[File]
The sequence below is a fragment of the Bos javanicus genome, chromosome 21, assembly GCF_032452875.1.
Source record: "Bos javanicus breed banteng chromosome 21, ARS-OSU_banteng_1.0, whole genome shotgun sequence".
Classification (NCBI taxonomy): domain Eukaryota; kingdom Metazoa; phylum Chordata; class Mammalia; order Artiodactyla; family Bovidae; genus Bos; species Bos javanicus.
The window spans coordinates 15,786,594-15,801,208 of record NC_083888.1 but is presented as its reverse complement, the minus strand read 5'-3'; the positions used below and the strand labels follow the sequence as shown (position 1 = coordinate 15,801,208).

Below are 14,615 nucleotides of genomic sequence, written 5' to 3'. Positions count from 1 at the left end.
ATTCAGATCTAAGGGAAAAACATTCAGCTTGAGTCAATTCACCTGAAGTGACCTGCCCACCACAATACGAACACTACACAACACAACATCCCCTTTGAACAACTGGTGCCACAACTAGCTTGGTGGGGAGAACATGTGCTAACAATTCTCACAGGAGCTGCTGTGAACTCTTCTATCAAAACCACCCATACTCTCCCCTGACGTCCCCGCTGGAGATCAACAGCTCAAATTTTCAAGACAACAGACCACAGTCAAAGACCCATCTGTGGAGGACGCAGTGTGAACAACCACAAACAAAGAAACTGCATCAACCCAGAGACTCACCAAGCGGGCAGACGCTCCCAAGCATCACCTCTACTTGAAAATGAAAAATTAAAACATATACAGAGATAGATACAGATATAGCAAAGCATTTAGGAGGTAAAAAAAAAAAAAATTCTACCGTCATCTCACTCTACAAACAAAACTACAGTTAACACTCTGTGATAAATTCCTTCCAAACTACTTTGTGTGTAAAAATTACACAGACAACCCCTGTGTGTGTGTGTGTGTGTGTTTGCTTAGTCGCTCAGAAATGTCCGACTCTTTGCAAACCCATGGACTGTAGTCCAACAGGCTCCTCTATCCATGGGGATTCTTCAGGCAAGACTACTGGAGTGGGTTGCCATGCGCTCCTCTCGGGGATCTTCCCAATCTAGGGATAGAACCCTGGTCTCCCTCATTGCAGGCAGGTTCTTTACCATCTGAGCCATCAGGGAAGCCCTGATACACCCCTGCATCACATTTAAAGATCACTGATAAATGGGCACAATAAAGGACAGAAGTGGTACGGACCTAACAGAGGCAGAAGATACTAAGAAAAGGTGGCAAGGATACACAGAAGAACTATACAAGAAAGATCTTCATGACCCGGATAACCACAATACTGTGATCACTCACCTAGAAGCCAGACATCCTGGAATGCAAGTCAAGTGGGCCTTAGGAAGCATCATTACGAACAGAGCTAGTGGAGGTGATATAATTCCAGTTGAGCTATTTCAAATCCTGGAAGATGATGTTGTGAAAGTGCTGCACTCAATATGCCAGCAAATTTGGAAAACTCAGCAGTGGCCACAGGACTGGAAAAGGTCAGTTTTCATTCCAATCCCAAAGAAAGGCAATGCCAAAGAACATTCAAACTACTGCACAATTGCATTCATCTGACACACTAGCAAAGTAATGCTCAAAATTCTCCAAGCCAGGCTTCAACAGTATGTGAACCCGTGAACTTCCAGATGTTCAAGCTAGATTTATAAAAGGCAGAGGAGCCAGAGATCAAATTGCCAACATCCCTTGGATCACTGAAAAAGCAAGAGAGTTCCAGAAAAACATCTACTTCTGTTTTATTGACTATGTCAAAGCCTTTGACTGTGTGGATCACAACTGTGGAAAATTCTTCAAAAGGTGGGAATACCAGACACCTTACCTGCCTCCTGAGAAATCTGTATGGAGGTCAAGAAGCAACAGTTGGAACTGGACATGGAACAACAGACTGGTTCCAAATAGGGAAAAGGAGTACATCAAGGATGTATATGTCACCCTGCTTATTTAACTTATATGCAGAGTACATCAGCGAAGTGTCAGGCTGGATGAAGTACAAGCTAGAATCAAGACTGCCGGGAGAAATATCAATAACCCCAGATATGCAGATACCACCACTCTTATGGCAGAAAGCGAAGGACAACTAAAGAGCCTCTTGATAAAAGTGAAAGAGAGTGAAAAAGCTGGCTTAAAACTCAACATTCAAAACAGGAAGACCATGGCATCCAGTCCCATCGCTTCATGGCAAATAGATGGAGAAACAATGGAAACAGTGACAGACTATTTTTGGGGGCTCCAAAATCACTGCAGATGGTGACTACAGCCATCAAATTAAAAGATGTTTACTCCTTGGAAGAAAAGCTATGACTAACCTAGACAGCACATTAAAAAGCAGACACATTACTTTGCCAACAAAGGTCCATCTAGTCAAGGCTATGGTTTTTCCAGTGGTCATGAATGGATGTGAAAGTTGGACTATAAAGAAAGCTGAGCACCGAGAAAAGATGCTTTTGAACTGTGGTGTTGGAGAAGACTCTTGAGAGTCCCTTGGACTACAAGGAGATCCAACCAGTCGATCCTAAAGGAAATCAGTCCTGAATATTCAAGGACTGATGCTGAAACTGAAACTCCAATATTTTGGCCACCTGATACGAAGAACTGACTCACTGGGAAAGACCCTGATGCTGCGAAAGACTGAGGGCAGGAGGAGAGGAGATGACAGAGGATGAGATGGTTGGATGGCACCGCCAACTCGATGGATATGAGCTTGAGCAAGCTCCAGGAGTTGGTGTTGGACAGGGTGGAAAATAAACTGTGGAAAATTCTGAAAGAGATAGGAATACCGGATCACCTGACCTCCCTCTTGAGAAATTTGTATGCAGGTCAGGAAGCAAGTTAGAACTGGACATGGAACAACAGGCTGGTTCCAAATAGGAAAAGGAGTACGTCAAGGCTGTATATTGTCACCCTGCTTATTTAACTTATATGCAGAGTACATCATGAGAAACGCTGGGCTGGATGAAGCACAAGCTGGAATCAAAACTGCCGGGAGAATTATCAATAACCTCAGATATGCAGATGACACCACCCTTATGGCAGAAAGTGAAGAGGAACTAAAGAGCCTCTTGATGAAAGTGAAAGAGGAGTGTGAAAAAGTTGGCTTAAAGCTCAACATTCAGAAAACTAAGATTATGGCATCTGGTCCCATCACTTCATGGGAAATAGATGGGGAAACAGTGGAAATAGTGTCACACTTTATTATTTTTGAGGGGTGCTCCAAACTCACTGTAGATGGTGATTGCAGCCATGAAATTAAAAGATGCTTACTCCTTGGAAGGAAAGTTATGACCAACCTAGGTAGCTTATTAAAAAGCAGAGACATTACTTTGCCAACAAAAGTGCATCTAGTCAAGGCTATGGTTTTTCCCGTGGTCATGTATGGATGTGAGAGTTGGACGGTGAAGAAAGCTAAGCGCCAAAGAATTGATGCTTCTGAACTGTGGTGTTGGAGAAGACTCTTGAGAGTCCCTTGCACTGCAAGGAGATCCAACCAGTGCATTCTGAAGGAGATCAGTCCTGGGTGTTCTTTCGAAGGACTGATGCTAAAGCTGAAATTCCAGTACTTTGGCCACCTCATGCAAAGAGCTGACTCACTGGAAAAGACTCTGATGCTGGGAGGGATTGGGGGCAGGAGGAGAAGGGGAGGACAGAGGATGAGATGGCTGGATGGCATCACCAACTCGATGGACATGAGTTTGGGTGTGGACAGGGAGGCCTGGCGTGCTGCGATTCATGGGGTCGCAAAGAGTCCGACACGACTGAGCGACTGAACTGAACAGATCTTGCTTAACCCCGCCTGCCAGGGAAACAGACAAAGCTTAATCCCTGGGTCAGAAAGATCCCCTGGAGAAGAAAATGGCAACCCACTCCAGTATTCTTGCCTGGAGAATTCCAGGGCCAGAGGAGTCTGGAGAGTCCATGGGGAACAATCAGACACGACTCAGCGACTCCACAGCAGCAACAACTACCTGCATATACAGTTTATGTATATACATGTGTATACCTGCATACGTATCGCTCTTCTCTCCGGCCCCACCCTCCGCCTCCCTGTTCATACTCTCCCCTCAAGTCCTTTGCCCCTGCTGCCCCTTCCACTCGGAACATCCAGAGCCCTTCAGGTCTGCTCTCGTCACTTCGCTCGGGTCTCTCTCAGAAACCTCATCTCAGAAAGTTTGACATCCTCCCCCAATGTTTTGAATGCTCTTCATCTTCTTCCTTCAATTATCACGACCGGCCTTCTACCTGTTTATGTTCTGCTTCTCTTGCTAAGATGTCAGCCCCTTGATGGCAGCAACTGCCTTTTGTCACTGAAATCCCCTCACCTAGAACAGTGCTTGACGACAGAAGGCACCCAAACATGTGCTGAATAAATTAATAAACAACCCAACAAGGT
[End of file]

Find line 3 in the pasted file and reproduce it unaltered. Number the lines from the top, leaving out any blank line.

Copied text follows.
Classification (NCBI taxonomy): domain Eukaryota; kingdom Metazoa; phylum Chordata; class Mammalia; order Artiodactyla; family Bovidae; genus Bos; species Bos javanicus.